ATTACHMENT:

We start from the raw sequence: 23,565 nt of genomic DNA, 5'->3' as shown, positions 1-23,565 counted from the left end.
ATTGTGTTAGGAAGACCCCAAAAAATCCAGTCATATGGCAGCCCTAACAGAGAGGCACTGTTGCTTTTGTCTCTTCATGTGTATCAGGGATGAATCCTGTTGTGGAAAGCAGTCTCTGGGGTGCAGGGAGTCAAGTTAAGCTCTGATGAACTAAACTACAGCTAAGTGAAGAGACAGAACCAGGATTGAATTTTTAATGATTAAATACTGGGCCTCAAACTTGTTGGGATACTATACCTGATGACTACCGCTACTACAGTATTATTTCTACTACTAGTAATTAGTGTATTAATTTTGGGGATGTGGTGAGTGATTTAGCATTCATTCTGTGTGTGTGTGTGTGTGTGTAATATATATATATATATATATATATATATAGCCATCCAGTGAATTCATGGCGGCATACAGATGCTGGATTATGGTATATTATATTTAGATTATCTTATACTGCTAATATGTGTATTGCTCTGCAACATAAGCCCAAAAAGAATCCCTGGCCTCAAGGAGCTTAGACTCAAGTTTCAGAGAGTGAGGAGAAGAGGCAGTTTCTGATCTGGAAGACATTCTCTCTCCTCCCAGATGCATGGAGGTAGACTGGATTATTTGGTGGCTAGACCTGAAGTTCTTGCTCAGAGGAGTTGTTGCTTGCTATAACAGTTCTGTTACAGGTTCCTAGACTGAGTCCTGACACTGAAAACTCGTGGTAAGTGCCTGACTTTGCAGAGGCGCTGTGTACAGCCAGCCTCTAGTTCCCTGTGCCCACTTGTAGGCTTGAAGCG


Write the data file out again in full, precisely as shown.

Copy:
We start from the raw sequence: 23,565 nt of genomic DNA, 5'->3' as shown, positions 1-23,565 counted from the left end.
ATTGTGTTAGGAAGACCCCAAAAAATCCAGTCATATGGCAGCCCTAACAGAGAGGCACTGTTGCTTTTGTCTCTTCATGTGTATCAGGGATGAATCCTGTTGTGGAAAGCAGTCTCTGGGGTGCAGGGAGTCAAGTTAAGCTCTGATGAACTAAACTACAGCTAAGTGAAGAGACAGAACCAGGATTGAATTTTTAATGATTAAATACTGGGCCTCAAACTTGTTGGGATACTATACCTGATGACTACCGCTACTACAGTATTATTTCTACTACTAGTAATTAGTGTATTAATTTTGGGGATGTGGTGAGTGATTTAGCATTCATTCTGTGTGTGTGTGTGTGTGTGTAATATATATATATATATATATATATATATAGCCATCCAGTGAATTCATGGCGGCATACAGATGCTGGATTATGGTATATTATATTTAGATTATCTTATACTGCTAATATGTGTATTGCTCTGCAACATAAGCCCAAAAAGAATCCCTGGCCTCAAGGAGCTTAGACTCAAGTTTCAGAGAGTGAGGAGAAGAGGCAGTTTCTGATCTGGAAGACATTCTCTCTCCTCCCAGATGCATGGAGGTAGACTGGATTATTTGGTGGCTAGACCTGAAGTTCTTGCTCAGAGGAGTTGTTGCTTGCTATAACAGTTCTGTTACAGGTTCCTAGACTGAGTCCTGACACTGAAAACTCGTGGTAAGTGCCTGACTTTGCAGAGGCGCTGTGTACAGCCAGCCTCTAGTTCCCTGTGCCCACTTGTAGGCTTGAAGCG